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Tony Bennett with jazz and music journalist Lee Mergner. Photograph courtesy of Lee Mergner.

Introduction to the Lee Mergner Jazz Photography Collection

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The following is a guest post written by jazz and music journalist Lee Mergner, editor, publisher and contributor for JazzTimes from 1990 to 2022. He shares the history of JazzTimes and the story of how the photographs came into his care when JazzTimes was sold to a magazine publisher.

This collection of photographs came from more than 50 years of publishing a national jazz magazine, one that started out local. Very local. JazzTimes was founded in 1970 in Washington, D.C., by Ira Sabin, a record store owner (and part-time drummer/bandleader), who wanted a circular to give out in his Sabin’s Discount Records store located then in the Penn Branch Shopping Center. The store was originally on U Street but the riots of 1968 led Ira to relocate his business to a Southeast D.C. neighborhood just a mile or two from its original downtown location. The lore has it that the store was not destroyed like so many others on the U Street corridor during that tumultuous time, because Julian Bond stood in front of it during the riots and reminded people that the store sold Black music. It seems like an apocryphal story, but it makes for a good tale. That the store was a haven for Black music of the time, such as soul, R&B, blues, and jazz, is indisputable. Buried deep in the collection are photographs that show greats posing with Ira before or after an in-store appearance. Regular guests included Sarah Vaughan, Rufus Thomas, Ramsey Lewis, Betty Carter, and so many other notable figures. The collection also includes publicity photographs of many of the artists active at that time.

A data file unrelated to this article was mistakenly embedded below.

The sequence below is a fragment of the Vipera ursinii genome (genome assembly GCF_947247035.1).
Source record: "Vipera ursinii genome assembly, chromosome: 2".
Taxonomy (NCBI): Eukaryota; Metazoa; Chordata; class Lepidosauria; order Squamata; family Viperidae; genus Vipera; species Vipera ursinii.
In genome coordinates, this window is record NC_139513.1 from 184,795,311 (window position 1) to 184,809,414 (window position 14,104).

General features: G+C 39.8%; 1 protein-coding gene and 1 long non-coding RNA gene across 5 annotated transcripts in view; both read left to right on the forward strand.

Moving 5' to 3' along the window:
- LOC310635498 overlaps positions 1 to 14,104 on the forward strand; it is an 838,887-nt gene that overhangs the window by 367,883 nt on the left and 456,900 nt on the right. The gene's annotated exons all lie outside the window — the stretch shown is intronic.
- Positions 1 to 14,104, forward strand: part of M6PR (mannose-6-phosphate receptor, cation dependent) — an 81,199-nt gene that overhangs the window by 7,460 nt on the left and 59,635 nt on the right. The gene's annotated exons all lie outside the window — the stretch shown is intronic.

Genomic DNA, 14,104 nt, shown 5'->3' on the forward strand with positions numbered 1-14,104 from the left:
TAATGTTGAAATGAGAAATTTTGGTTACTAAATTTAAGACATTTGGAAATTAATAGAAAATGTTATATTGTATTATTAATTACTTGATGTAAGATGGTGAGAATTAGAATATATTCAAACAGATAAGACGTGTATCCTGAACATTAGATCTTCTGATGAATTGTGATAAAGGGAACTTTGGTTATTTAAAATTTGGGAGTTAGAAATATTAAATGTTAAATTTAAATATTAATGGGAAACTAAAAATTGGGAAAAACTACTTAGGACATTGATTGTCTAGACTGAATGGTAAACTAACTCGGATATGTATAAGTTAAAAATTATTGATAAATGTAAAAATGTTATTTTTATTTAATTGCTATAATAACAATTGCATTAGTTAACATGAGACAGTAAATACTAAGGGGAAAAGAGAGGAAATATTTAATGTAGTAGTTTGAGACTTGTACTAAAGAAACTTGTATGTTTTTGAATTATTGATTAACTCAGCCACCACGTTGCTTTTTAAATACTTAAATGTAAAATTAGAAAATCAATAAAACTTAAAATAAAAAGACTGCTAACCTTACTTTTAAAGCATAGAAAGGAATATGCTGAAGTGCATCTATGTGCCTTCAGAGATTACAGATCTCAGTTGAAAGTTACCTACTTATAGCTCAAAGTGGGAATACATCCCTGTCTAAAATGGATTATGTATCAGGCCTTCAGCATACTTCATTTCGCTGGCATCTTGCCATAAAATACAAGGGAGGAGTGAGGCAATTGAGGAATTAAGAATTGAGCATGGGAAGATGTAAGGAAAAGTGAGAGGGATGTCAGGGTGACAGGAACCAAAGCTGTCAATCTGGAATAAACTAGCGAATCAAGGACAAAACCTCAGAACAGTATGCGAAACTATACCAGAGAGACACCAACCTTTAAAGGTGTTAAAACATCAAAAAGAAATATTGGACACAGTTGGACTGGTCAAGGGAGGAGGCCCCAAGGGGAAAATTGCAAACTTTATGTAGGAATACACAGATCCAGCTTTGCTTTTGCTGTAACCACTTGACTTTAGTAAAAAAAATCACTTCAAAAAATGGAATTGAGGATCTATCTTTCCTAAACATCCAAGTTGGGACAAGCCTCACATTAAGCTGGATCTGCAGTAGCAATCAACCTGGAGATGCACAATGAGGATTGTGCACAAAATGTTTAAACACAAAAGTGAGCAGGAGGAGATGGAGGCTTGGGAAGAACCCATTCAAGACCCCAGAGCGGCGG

Ira Sabin and Lee Mergner, center, flanked by Sabin’s children, Glenn and Jeff. Sabin owned Sabin’s Discount Records, which inspired the start of the store marketing circular that became JazzTimes. Photograph courtesy of Lee Mergner.